Spicy and sour and delicious.

Sunday, 13 April 2014

Week 2: Super sandwiches

So despite all my best intentions, I ran out of time this week to make the Bao like I'd planned. But! I did receive two new cookbooks in the mail (hooray! you know, sometimes I just type 'vegan' into book depo to drool over all the shiny cookbooks I don't yet own. But anyway): Vegan Sandwiches Save The Day, and Artisan Vegan Cheese. So I present for you now two of the delicious and inventive sandwiches from Vegan Sandwiches:

Oreo Wafflewiches

Oh wow. Yes, just as good as they sound. AND, it is the kind of recipe you can make from ingredients you almost always have on hand, which is only like my favourite kind of recipe ever (seriously, few things make me happier than reading an awesome recipe in a book and thinking, hey, I can make that recipe right now). These are actually surprisingly easy to make, if you own a wafflemaker (mine was $30 from the supermarket a few years ago, still going strong). All you need to do is mix, pour and wait, then fill with melty icing.

Don't be jealous.

Peanut Butter Banana Bacon sandwiches

Wait, don't run away! I know this sounds kinda weird, but it totally works. I love really original recipes that try new combinations, which is why this one caught my eye. The smokiness of the chickpeas, creamy peanut butter and sweet banana meld into this warm, gooey comforting thing when grilled together. I used a frypan to make the chickpea bacon because I don't have a broiler but if I made it again I would cook them for a bit longer, to let the flavours meld more.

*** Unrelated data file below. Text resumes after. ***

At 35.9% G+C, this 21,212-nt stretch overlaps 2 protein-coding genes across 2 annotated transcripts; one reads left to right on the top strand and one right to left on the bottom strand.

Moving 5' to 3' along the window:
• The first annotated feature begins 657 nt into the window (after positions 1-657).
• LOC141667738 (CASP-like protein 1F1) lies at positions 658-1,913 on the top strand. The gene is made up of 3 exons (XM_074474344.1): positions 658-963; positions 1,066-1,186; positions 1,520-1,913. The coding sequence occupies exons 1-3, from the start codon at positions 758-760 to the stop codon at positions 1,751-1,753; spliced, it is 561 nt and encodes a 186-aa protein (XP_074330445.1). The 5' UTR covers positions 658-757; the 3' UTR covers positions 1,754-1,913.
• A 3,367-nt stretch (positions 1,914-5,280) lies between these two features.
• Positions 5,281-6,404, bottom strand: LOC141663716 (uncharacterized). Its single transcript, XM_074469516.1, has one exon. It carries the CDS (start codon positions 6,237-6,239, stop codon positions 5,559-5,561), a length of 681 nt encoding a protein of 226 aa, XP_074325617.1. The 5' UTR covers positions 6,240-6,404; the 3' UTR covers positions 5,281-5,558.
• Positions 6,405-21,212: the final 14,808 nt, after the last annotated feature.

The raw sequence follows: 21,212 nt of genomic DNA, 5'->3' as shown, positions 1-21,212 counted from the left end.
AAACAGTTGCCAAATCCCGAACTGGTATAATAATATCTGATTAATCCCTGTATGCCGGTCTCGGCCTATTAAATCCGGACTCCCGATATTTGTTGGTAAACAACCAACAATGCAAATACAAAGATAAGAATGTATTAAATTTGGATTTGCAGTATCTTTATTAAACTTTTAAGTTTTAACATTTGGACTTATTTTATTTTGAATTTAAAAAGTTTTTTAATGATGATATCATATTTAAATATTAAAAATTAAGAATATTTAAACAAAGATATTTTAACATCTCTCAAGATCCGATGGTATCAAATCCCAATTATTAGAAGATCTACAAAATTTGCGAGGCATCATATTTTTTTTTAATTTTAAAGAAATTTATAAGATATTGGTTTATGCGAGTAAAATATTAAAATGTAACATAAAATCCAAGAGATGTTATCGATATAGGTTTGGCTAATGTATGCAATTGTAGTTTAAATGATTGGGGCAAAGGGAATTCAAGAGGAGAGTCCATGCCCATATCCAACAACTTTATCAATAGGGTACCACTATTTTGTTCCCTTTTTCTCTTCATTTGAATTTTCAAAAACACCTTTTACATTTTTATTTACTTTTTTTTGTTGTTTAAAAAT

Next Week! Hopefully BBQ Buns and Pho (shizzle).

Sunday, 6 April 2014

Week 1: Puffy Pillow Pancakes

Hello and welcome to the Kate Cooks Actual Recipes From Her Too Many Cookbooks challenge! (Otherwise known as Challenge Accepted)

When I came to realise recently that I own over 40 cookbooks (and counting), yet have probably only used two or three recipes from many of the books, I decided to challenge myself to cook new things, and this project was born.

After seeing Isa Chandra Moskowitz and Terry Hope Romero's live cooking demonstration recently, this week I decided to make Puffy Pillow Pancakes from my (brand new) Isa Does It cookbook.

Now, my previous attempts at pancake making have resulted in at best, soggy crumbly piles of dough, so I was a little sceptical that mine could turn out like the inch-thick pancakes in the book.

The first batch didn't go quite as smoothly as I'd hoped, were difficult to flip and resulted in a few pieces of reject pancake (which then prompted a cloud-shape type debate on Facebook over what they looked like):

(Feel free to add your guesses in the comments)

But! When I actually followed Isa's advice about not crowding the pan with more than two pancakes at a time, they turned out almost perfectly! Voila:

Mmmm, pancakes.

Next time I think I might add some different flavours in the batter, like orange zest. :-)

Next Week: Steamed BBQ Buns from Terry Hope Romero's Vegan Eats World.